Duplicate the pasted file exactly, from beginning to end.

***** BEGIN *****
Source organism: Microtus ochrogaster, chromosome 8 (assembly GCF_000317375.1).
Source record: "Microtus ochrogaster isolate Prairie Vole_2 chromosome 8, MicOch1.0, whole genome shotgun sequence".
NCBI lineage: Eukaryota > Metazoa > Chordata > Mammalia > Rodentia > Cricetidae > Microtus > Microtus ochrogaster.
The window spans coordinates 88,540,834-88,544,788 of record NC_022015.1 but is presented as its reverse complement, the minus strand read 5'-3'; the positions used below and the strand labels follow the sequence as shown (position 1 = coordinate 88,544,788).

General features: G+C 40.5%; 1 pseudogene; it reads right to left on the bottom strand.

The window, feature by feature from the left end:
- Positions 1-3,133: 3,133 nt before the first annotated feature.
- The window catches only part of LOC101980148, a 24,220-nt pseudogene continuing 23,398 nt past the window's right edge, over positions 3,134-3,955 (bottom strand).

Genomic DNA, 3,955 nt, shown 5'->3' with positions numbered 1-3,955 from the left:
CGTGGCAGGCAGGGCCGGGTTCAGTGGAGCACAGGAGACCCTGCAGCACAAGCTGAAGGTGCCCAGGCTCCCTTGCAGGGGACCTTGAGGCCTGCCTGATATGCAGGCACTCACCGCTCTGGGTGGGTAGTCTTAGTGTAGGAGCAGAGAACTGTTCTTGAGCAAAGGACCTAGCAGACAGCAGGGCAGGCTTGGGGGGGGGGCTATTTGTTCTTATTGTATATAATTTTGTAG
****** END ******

Source organism: Microtus ochrogaster, chromosome 8 (assembly GCF_000317375.1).
Source record: "Microtus ochrogaster isolate Prairie Vole_2 chromosome 8, MicOch1.0, whole genome shotgun sequence".
NCBI lineage: Eukaryota > Metazoa > Chordata > Mammalia > Rodentia > Cricetidae > Microtus > Microtus ochrogaster.
The window spans coordinates 88,540,834-88,544,788 of record NC_022015.1 but is presented as its reverse complement, the minus strand read 5'-3'; the positions used below and the strand labels follow the sequence as shown (position 1 = coordinate 88,544,788).

General features: G+C 40.5%; 1 pseudogene; it reads right to left on the bottom strand.

The window, feature by feature from the left end:
- Positions 1-3,133: 3,133 nt before the first annotated feature.
- The window catches only part of LOC101980148, a 24,220-nt pseudogene continuing 23,398 nt past the window's right edge, over positions 3,134-3,955 (bottom strand).

Genomic DNA, 3,955 nt, shown 5'->3' with positions numbered 1-3,955 from the left:
CGTGGCAGGCAGGGCCGGGTTCAGTGGAGCACAGGAGACCCTGCAGCACAAGCTGAAGGTGCCCAGGCTCCCTTGCAGGGGACCTTGAGGCCTGCCTGATATGCAGGCACTCACCGCTCTGGGTGGGTAGTCTTAGTGTAGGAGCAGAGAACTGTTCTTGAGCAAAGGACCTAGCAGACAGCAGGGCAGGCTTGGGGGGGGGGCTATTTGTTCTTATTGTATATAATTTTGTAG